12:36pm: ESPN’s Buster Olney writes that the Marlins’ asking price on Realmuto is viewed by other clubs as “staggering.” Though Realmuto has less control remaining than he did last offseason, he’s coming off a better year and the asking price on him has actually risen from last winter, per Olney.
9:54am: There are as many as 10 teams showing some degree of trade interest in Marlins catcher J.T. Realmuto, tweets MLB.com’s Joe Frisaro, who also notes that Miami’s lofty asking price isn’t likely to drop anytime soon. The Astros are one of the many teams in the Realmuto market, per MLB.com’s Jon Morosi (Twitter links), but to this point they’ve insisted that either outfielder Kyle Tucker or right-hander Forrest Whitley be at the center of the return. Both players are considered to be among the 10 to 15 best prospects in all of baseball. Morosi adds that the Braves are “actively looking for a catcher,” but the Marlins would prefer not to deal Realmuto within the division.
Miami’s asking price in talks with the Astros somewhat mirrors their previous ask from the division-rival Nationals; Washington has been known to have interest in Realmuto for the past year, but reports have indicated that the starting point in any talks last winter was one of two prized young outfielders: Victor Robles or 2018 Rookie of the Year runner-up Juan Soto. The Nats are reported to be on the lookout for a catcher themselves, but the continued high asking price and Miami’s reported preference to deal him away from the NL East are both working against that outcome. The same can be said of the Mets, who are also in the market for catching help this winter.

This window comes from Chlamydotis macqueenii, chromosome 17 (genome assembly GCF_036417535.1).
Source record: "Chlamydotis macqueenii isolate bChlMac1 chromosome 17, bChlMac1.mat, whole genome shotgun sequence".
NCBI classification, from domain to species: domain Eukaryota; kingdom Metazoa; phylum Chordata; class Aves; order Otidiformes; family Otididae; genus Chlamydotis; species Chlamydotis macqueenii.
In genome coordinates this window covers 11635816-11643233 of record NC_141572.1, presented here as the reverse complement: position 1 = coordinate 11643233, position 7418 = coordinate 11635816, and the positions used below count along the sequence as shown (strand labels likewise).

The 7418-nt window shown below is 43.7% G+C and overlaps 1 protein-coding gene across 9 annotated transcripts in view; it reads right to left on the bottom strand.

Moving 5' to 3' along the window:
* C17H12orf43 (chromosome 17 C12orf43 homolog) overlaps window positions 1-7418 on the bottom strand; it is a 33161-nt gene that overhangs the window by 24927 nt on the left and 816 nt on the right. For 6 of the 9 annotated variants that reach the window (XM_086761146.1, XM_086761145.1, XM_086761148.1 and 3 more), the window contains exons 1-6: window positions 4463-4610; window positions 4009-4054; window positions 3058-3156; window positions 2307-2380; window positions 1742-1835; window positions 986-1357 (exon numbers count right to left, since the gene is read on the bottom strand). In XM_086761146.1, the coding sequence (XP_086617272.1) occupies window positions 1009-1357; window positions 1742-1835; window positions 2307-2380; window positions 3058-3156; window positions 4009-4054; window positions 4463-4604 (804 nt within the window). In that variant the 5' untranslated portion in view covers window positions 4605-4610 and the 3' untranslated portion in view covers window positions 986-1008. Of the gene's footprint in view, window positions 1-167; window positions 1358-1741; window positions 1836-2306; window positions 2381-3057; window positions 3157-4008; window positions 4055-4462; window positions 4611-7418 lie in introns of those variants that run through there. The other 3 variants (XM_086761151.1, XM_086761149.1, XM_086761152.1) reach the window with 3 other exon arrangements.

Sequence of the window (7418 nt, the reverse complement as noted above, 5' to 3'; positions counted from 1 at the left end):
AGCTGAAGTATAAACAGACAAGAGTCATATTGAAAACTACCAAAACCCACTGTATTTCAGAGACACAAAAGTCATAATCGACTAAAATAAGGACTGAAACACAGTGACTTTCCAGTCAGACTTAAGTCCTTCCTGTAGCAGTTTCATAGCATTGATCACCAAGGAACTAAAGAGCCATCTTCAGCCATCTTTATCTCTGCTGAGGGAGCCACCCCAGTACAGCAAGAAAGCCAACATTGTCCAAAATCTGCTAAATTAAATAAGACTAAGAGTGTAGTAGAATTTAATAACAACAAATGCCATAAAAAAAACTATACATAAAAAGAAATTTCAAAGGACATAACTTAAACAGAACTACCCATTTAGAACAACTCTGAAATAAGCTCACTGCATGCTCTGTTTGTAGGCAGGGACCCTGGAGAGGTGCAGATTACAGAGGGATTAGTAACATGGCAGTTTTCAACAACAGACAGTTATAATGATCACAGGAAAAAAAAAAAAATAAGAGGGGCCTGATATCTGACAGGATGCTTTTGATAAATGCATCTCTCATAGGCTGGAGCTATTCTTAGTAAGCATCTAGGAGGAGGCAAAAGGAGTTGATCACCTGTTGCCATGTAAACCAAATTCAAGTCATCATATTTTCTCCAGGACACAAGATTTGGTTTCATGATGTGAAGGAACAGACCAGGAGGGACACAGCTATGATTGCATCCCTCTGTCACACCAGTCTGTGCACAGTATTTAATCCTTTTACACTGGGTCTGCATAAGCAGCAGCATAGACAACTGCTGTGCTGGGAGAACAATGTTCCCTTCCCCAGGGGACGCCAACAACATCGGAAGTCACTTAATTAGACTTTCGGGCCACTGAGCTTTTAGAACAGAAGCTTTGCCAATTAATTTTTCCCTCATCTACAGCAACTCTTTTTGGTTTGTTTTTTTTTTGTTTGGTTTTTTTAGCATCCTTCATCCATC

The Marlins’ hefty asking price in Realmuto negotiations is perfectly justified, as the 27-year-old has improved with each big league season since debuting in 2014 and is now, arguably, the best all-around catcher in baseball. A lower back injury shelved him for the first month of the 2018 season, but he returned with a flourish, batting .277/.340/.484 with a career-high 21 home runs, 30 doubles and three triples in 531 plate appearances. Realmuto also halted a whopping 38 percent of attempted stolen bases against him.
A trade of Realmuto shouldn’t be considered a foregone conclusion, however. While agent Jeff Berry of CAA Baseball recently made a point to publicly declare that Realmuto won’t sign an extension in Miami and that he expects a trade this winter, it should be noted that Berry and Realmuto requested a trade last winter on multiple occasions — only for Realmuto to remain in Miami. But Realmuto does have only two seasons of club control remaining before he hits free agency, and it’d be perfectly defensible to take the position that his trade value will never be higher than it is this offseason. He’s among the game’s best catchers, if not the premier catcher in MLB, and can be controlled for two seasons at a total rate of less than $20MM. He’s among the most valuable trade chips in all of baseball at present, and any package for him should begin with at least one elite prospect and/or a young big leaguer Miami can control for the next half decade or so.